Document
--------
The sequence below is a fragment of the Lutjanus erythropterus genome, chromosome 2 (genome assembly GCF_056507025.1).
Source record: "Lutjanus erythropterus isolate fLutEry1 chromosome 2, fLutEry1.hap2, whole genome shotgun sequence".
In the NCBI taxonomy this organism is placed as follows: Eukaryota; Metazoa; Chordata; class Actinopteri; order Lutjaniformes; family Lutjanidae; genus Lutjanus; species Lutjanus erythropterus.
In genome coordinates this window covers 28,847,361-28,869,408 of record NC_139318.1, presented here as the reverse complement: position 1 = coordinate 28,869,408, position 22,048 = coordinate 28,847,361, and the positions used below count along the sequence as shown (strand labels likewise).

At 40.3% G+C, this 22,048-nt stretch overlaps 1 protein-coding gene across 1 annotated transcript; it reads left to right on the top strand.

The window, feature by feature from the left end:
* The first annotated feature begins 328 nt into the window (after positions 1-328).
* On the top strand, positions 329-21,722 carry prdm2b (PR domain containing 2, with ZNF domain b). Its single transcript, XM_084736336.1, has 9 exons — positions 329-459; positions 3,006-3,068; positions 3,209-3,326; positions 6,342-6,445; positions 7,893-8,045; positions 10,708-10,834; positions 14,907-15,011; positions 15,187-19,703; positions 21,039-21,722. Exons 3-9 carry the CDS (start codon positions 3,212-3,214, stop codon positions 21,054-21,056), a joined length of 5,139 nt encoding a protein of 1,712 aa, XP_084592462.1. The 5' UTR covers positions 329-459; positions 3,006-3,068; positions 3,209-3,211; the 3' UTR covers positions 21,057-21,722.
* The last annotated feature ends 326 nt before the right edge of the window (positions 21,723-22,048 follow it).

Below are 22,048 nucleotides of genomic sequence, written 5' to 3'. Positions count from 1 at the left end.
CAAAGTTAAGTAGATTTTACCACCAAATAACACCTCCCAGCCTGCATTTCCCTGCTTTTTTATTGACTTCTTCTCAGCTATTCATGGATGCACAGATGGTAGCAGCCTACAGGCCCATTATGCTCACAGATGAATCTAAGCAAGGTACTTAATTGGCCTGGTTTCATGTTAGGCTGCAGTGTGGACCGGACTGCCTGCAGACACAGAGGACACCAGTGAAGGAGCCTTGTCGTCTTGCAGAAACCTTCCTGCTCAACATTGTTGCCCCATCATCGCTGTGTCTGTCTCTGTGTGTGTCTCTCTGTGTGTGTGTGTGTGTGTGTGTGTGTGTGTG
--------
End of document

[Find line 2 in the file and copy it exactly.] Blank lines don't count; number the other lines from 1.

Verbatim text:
Source record: "Lutjanus erythropterus isolate fLutEry1 chromosome 2, fLutEry1.hap2, whole genome shotgun sequence".